Below is a list of requirements and recommended hardware when you set up a Hyper-V host or system. Microsoft states (http://technet.microsoft.com/en-us/library/cc731898.aspx)
- An x64-based processor. Hyper-V is available in x64-based versions of Windows Server 2008—specifically, the x64-based versions of Windows Server 2008 Standard, Windows Server 2008 Enterprise, and Windows Server 2008 Datacenter.
- Hardware-assisted virtualization. This is available in processors that include a virtualization option—specifically, Intel Virtualization Technology (Intel VT) or AMD Virtualization (AMD-V).
- Hardware-enforced Data Execution Prevention (DEP) must be available and be enabled. Specifically, you must enable the Intel XD bit (execute disable bit) or AMD NX bit (no execute bit).
Every “modern” PC bought within the last five years will satisfy the above requirement.
Here are some real world Hyper-V requirements
- Use really fast hard drives.
- RAID probably won’t help as much as a really fast SSD or at least a hybrid SSD drive
- Storage: the more the better. Buy at least twice as much hard drive space as you think you need today
- RAM: Don’t bother below 16 GB. Use the fastest RAM available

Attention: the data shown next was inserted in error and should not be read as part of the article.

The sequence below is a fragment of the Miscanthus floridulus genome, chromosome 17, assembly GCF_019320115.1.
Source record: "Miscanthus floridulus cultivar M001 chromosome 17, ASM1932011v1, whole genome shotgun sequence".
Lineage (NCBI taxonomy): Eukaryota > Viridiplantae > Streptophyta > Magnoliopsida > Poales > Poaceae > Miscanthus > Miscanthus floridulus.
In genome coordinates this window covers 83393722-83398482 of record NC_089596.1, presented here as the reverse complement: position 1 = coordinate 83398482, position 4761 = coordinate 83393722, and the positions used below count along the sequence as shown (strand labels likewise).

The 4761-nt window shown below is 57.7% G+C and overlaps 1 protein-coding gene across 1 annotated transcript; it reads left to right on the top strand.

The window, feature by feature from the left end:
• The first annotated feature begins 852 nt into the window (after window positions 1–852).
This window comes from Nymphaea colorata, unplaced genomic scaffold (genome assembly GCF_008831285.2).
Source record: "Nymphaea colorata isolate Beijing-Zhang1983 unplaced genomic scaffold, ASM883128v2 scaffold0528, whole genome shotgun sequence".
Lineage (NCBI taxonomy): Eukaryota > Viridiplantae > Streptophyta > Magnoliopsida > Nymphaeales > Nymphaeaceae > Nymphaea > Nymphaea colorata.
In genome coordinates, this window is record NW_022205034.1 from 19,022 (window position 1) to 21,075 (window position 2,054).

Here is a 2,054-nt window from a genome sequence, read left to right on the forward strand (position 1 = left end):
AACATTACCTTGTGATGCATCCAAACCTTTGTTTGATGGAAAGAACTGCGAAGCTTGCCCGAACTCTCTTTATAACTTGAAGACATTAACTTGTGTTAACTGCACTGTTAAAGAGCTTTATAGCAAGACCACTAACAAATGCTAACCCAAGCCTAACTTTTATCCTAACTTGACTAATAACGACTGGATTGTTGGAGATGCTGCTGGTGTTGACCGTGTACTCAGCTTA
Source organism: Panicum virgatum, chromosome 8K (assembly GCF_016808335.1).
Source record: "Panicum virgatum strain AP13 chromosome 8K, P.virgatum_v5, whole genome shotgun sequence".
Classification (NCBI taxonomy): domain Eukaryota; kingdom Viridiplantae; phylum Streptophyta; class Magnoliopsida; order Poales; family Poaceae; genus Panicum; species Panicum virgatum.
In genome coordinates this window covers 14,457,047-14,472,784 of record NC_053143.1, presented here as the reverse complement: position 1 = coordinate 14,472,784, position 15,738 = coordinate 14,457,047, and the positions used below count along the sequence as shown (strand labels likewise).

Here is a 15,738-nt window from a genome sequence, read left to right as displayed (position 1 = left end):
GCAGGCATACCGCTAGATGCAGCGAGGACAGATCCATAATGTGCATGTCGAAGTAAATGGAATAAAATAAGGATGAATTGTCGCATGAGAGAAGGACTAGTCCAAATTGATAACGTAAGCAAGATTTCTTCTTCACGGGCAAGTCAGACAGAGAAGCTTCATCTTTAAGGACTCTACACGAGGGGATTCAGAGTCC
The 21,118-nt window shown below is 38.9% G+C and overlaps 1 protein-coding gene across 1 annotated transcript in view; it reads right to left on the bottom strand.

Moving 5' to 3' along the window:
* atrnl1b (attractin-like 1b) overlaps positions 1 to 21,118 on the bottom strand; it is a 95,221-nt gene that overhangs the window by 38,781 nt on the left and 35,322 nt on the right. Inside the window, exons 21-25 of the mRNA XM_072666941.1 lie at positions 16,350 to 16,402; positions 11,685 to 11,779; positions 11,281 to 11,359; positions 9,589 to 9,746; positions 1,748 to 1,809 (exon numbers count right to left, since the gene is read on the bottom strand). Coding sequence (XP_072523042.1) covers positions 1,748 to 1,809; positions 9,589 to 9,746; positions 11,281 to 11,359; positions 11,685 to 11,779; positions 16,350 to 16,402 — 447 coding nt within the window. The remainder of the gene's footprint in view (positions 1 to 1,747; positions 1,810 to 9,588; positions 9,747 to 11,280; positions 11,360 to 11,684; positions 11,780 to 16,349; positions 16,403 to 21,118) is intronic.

- CPU: The more cores the better. You will want to allocate certain cores to certain VMs for best performance
- Hard disks, again(!). Use several fast hard drives rather than one single hard drive, why? because:
- Split the virtual disk load to separate hard drives. Mechanic drives impose a huge penalty when having to move the drive heads. SSDs don’t have this issue but wear down much faster than mechanical drives
- Multi-processor motherboards may not be worth the money, depending on your situation. You may be better off using separate Hyper-V servers. Remember that Windows Server 2012 R2 now offers “shared nothing live migration” so you don’t have to have a SAN and a CSV to have a great, small, and effective data center.
- We recommend Seagate drives. We’re not affiliated with Seagate. But from our test lab experience, no other manufacturers hardware survived our Hyper-V backup test procedures.
- Use a server case that is very well ventilated and has dust filtration. Unlike an average server, Hyper-V servers burn a lot of energy
- Format using 4KB NTFS and stay clear from file system compression or encryption
- Use GPT layouts for data disks so you can grow volumes as necessary
- Use a separate disk for the system paging file. Hyper-V needs a paging file 3x the RAM size. Use a fixed size (min and max the same value)
- Use BackupChain to protect your investment.